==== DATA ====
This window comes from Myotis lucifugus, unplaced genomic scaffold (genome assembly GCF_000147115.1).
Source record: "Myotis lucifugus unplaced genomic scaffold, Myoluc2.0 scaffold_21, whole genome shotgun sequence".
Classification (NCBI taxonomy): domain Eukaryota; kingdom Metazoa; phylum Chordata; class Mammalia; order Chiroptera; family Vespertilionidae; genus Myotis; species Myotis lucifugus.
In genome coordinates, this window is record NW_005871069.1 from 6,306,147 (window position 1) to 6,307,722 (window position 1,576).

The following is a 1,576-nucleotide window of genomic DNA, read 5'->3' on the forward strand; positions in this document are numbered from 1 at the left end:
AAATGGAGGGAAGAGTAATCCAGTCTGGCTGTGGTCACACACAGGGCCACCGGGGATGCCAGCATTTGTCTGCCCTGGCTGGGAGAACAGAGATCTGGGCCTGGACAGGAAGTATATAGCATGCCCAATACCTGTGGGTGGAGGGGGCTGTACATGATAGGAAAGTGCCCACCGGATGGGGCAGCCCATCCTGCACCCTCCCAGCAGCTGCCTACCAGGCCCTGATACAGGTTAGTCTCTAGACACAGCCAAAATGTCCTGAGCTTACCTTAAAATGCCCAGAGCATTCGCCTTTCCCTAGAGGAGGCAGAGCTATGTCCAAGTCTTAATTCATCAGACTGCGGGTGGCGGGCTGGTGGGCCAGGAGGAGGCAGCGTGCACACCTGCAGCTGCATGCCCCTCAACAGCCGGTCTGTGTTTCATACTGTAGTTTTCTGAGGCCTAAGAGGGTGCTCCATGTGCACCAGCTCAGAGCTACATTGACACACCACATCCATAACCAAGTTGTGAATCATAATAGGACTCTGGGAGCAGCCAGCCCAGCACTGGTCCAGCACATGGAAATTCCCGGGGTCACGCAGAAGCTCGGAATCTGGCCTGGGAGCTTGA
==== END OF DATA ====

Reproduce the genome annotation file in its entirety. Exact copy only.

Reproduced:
This window comes from Myotis lucifugus, unplaced genomic scaffold (genome assembly GCF_000147115.1).
Source record: "Myotis lucifugus unplaced genomic scaffold, Myoluc2.0 scaffold_21, whole genome shotgun sequence".
Classification (NCBI taxonomy): domain Eukaryota; kingdom Metazoa; phylum Chordata; class Mammalia; order Chiroptera; family Vespertilionidae; genus Myotis; species Myotis lucifugus.
In genome coordinates, this window is record NW_005871069.1 from 6,306,147 (window position 1) to 6,307,722 (window position 1,576).

The following is a 1,576-nucleotide window of genomic DNA, read 5'->3' on the forward strand; positions in this document are numbered from 1 at the left end:
AAATGGAGGGAAGAGTAATCCAGTCTGGCTGTGGTCACACACAGGGCCACCGGGGATGCCAGCATTTGTCTGCCCTGGCTGGGAGAACAGAGATCTGGGCCTGGACAGGAAGTATATAGCATGCCCAATACCTGTGGGTGGAGGGGGCTGTACATGATAGGAAAGTGCCCACCGGATGGGGCAGCCCATCCTGCACCCTCCCAGCAGCTGCCTACCAGGCCCTGATACAGGTTAGTCTCTAGACACAGCCAAAATGTCCTGAGCTTACCTTAAAATGCCCAGAGCATTCGCCTTTCCCTAGAGGAGGCAGAGCTATGTCCAAGTCTTAATTCATCAGACTGCGGGTGGCGGGCTGGTGGGCCAGGAGGAGGCAGCGTGCACACCTGCAGCTGCATGCCCCTCAACAGCCGGTCTGTGTTTCATACTGTAGTTTTCTGAGGCCTAAGAGGGTGCTCCATGTGCACCAGCTCAGAGCTACATTGACACACCACATCCATAACCAAGTTGTGAATCATAATAGGACTCTGGGAGCAGCCAGCCCAGCACTGGTCCAGCACATGGAAATTCCCGGGGTCACGCAGAAGCTCGGAATCTGGCCTGGGAGCTTGA